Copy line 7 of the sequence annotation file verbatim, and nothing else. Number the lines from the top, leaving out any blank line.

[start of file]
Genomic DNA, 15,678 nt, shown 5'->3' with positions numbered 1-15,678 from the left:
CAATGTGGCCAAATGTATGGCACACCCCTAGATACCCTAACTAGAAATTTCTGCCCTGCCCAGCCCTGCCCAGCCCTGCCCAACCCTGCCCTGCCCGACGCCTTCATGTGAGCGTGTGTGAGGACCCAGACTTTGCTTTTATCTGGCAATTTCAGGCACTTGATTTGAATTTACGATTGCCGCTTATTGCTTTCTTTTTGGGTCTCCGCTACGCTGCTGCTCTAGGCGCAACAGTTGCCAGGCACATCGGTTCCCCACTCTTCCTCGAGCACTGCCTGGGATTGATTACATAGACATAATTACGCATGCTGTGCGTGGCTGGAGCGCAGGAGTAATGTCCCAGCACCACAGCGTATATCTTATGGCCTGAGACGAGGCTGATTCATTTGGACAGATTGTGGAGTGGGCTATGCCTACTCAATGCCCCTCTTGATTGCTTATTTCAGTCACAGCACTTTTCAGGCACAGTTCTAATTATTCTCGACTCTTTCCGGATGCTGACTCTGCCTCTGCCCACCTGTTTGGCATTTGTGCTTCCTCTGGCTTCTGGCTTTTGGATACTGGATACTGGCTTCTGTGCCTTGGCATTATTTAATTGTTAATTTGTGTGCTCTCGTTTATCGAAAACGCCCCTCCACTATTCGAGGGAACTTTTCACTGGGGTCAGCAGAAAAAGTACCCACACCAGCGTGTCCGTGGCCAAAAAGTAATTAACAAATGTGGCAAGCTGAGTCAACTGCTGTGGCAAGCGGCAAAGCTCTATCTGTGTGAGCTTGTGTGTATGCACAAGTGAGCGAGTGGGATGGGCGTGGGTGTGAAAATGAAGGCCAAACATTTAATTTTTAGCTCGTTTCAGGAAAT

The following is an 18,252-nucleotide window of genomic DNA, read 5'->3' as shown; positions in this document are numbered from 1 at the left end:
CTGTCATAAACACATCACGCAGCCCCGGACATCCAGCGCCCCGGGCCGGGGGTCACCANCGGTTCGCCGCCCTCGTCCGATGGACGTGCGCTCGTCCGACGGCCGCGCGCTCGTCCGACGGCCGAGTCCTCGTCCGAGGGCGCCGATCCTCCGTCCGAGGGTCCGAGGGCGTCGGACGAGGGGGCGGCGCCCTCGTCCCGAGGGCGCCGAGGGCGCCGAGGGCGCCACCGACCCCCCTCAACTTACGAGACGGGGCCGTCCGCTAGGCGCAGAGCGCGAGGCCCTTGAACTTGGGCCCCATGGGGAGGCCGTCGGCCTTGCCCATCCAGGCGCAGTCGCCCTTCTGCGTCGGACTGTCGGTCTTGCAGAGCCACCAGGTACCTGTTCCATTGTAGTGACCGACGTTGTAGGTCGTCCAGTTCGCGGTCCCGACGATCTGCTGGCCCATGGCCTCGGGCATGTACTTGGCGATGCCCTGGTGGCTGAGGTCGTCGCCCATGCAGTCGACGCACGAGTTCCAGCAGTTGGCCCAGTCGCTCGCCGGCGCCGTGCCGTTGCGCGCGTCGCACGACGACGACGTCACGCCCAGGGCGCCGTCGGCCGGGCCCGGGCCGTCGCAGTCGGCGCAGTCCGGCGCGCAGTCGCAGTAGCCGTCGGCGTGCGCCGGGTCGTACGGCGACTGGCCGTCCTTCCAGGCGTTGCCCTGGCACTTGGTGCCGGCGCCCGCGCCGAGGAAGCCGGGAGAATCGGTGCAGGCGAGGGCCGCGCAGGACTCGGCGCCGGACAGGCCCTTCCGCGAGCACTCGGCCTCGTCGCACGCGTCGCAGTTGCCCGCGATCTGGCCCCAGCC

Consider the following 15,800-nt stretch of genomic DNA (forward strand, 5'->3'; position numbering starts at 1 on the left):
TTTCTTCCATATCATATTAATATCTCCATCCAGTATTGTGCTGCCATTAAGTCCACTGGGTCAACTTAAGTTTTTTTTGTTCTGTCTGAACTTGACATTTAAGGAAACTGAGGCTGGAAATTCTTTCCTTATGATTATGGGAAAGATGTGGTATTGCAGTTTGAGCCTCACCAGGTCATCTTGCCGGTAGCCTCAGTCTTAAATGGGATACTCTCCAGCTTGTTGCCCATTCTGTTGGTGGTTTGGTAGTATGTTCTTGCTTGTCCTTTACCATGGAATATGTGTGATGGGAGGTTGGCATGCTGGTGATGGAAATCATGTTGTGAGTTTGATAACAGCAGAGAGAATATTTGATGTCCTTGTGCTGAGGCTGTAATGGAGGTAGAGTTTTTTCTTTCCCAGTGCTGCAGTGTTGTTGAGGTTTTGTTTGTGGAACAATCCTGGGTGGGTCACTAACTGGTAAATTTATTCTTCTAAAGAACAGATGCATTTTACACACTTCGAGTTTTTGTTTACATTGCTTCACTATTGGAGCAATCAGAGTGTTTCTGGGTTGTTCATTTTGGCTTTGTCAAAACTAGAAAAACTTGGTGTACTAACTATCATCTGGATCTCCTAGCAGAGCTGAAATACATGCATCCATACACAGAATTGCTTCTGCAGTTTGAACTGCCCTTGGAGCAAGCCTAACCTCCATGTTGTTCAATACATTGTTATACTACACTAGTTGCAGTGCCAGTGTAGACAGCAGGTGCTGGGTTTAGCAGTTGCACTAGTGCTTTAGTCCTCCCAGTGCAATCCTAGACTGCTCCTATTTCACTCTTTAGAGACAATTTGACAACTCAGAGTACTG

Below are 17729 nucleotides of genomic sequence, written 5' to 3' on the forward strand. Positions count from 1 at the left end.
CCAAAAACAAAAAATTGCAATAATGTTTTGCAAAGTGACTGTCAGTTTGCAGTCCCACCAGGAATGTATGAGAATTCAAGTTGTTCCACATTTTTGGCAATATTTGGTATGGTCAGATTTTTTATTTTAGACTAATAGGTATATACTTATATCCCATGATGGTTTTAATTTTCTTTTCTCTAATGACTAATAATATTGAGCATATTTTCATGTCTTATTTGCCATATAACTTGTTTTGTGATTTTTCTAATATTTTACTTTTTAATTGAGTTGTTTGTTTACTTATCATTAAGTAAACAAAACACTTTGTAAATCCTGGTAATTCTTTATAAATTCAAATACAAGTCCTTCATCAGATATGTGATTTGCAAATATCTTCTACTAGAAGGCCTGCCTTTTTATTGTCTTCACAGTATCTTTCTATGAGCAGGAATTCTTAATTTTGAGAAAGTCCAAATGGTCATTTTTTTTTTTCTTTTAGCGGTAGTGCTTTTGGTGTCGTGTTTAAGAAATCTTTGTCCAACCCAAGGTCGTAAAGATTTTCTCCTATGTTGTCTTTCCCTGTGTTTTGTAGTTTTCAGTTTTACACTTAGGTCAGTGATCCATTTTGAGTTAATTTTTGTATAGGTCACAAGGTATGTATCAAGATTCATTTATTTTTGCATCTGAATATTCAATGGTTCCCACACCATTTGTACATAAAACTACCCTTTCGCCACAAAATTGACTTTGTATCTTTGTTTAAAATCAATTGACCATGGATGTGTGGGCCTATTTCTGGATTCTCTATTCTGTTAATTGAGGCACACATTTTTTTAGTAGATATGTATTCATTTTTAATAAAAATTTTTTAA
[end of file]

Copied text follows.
Below are 17729 nucleotides of genomic sequence, written 5' to 3' on the forward strand. Positions count from 1 at the left end.